One way to draw these investors: Go local. “There is tremendous appetite to invest locally,” Schwartz said. Another approach: Focus on investments that are highly liquid and easy to transact in, said Choi. But their co-panelist, OpenInvest co-founder Joshua Levin, pointed out an obstacle: Though 70 percent of investors want to align their investments with their values, the lack of interest and offerings among financial advisors make this difficult. To prove his point, he asked the audience how many of them were 100 percent invested in impact. No more than half a dozen raised their hands – a stunningly small number in such a sympathetic crowd. When Levin asked why they’ve held back, audience members blamed the lack of investment products among advisors, and restrictions on retirement accounts. According to Levin, that’s why the sector needs to disintermediate – a service that OpenInvest, coincidentally, provides.
The Elephant in the Room
The global and national political situation provided an unsettling – but perhaps hopeful – backdrop to the day’s discussion. Many panelists bemoaned the impact of recent election results on climate change action and other social issues. But as Levin put it, movements like Black Lives Matter and the Women’s March can be seen as promising signs of the times, and signals of the pent-up desire for social investment options. If you want to know how the market is moving, he said, look out the window – “protest is the new brunch,” and the youth who are driving these movements are natural impact investors. Later, a panel on social impact bonds explored their rare appeal to both the political right and left – a solution that links free market forces with a social focus to improve government services. But the approach has its limitations: As Tracy Palandjian, co-founder and CEO of Social Finance put it, these bonds require politicians to do something they’re not known for: looking past the next election to produce results that may not be seen for years or even decades. Perhaps that’s one reason why the audience responded with an overwhelming “no” to a poll question about whether social impact bonds could be the “killer app” than helps mainstream impact investing.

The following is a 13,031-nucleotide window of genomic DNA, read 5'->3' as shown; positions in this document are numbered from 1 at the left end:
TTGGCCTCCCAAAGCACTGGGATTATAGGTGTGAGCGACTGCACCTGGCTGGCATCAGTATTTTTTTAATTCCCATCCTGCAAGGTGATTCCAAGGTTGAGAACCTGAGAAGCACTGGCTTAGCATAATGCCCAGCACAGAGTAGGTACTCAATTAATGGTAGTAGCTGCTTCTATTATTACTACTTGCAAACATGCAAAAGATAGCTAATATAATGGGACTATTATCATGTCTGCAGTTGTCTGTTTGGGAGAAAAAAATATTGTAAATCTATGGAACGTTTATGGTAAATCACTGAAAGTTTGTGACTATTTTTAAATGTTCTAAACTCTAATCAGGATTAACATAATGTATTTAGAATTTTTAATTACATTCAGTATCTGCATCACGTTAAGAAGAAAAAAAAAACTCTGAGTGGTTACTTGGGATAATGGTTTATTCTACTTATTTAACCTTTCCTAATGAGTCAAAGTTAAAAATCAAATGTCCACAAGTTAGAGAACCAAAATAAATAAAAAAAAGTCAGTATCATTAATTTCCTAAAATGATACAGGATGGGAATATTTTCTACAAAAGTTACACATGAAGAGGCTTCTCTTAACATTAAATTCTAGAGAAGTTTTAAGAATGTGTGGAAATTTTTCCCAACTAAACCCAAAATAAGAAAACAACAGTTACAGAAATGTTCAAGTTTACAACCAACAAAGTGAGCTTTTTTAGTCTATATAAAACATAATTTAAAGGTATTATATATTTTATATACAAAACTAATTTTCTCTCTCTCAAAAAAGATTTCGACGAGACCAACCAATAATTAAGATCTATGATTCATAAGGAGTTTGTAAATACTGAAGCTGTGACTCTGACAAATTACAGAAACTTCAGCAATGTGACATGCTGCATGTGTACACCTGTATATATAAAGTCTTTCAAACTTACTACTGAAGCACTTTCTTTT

The Question of the Day – And Maybe the Millennium
To my mind, the most thought-provoking presentation of the day wasn’t directly focused on investing at all. It came from Ela Madej, a founding partner at Fifty Years, an early-stage VC fund that backs entrepreneurs solving global problems with technology. The problem she’s most concerned with: artificial intelligence. As she put it, “The most important question that humanity will ever ask is ‘What if our AI systems succeed?’” Specifically, what will happen when AI is doing many things better than humans do – including not just blue-collar factory work, but the kinds of jobs that until now have been unthreatened by industrialization? As Madej put it, in the next 50 years or less, we could be living in an “autonomous capitalist” world, where many professions are obsolete, and corporate decisions are made not by human executives but by sophisticated algorithms. Disruption on that level implies “not necessarily happy scenarios,” she said – and impact investing and the broader world need to prepare. “AI safety,” as she termed it, “sounds like sci-fi, but it’s very real, and very urgent.”
Some of the panels were broadcast live on Facebook, and you can view the recorded videos at the links below:
James Militzer is the senior editor of NextBillion.